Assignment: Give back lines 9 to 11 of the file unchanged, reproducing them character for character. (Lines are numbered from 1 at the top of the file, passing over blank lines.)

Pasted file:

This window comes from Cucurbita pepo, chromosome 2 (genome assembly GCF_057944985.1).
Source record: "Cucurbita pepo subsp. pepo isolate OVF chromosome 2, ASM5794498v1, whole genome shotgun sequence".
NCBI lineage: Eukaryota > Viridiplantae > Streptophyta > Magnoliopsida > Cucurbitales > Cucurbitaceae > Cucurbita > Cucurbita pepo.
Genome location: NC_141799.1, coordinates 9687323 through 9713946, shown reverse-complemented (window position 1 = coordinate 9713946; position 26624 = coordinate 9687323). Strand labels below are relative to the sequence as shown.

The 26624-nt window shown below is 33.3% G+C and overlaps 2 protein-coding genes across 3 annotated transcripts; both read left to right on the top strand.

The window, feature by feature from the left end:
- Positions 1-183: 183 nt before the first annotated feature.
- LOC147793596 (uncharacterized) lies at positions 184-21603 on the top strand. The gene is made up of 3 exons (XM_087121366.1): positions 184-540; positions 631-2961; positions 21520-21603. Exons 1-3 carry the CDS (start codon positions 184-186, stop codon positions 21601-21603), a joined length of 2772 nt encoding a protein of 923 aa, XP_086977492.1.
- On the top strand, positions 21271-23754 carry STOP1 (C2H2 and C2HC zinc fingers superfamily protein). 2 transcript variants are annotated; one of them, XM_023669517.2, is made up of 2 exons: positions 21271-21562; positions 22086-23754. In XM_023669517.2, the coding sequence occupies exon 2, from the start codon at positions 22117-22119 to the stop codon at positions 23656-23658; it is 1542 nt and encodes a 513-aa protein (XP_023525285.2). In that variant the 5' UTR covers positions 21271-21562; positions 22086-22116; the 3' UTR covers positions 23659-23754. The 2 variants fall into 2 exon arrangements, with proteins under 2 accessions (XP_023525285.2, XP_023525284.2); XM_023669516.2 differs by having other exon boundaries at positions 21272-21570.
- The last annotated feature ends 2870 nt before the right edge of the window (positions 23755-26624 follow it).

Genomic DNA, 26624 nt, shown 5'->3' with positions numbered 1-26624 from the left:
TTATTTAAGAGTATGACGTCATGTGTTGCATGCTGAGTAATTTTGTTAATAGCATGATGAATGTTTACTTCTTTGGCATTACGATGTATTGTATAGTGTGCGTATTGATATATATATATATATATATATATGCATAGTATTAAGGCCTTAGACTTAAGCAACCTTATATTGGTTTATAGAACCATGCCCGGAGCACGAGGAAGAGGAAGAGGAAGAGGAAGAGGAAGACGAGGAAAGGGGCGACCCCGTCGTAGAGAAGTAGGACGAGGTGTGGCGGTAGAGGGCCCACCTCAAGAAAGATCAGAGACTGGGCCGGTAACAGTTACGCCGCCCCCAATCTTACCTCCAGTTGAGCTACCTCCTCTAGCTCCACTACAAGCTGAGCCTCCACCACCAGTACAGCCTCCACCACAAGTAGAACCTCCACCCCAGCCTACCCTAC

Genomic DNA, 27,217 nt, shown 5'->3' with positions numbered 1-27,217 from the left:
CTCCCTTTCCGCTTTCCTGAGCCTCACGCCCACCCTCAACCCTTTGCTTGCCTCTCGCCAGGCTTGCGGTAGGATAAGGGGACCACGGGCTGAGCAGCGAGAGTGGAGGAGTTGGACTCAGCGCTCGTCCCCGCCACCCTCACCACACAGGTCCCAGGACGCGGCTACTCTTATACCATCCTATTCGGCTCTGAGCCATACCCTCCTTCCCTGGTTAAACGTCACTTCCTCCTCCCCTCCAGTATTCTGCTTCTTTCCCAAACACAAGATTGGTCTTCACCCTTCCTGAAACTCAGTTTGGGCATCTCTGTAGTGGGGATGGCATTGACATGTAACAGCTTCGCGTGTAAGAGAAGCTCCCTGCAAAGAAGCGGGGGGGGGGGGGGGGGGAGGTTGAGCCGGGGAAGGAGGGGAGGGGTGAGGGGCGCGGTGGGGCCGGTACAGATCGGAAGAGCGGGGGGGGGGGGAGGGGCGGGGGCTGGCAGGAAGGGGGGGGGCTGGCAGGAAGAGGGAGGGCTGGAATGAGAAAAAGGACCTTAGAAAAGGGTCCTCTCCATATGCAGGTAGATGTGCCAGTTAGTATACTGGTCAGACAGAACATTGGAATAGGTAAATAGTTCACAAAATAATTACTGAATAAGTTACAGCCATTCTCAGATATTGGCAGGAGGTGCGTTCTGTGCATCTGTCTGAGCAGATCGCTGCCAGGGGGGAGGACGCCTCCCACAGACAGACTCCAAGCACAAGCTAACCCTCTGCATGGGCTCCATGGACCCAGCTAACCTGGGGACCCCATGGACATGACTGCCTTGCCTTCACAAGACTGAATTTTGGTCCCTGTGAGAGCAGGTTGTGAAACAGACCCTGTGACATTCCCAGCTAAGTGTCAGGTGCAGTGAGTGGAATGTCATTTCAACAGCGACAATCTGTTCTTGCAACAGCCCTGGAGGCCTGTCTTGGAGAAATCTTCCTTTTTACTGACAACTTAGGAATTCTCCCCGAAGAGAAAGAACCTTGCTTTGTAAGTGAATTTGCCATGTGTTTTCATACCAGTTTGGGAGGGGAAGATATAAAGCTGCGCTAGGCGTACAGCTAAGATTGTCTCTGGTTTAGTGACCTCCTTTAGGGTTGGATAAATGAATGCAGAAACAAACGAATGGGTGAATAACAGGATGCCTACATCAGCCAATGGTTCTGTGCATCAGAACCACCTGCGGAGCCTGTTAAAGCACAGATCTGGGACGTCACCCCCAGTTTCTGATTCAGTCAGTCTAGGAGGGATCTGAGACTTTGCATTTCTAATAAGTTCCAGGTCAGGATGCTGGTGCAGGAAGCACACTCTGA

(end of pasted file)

- On the top strand, positions 21271-23754 carry STOP1 (C2H2 and C2HC zinc fingers superfamily protein). 2 transcript variants are annotated; one of them, XM_023669517.2, is made up of 2 exons: positions 21271-21562; positions 22086-23754. In XM_023669517.2, the coding sequence occupies exon 2, from the start codon at positions 22117-22119 to the stop codon at positions 23656-23658; it is 1542 nt and encodes a 513-aa protein (XP_023525285.2). In that variant the 5' UTR covers positions 21271-21562; positions 22086-22116; the 3' UTR covers positions 23659-23754. The 2 variants fall into 2 exon arrangements, with proteins under 2 accessions (XP_023525285.2, XP_023525284.2); XM_023669516.2 differs by having other exon boundaries at positions 21272-21570.
- The last annotated feature ends 2870 nt before the right edge of the window (positions 23755-26624 follow it).

Genomic DNA, 26624 nt, shown 5'->3' with positions numbered 1-26624 from the left: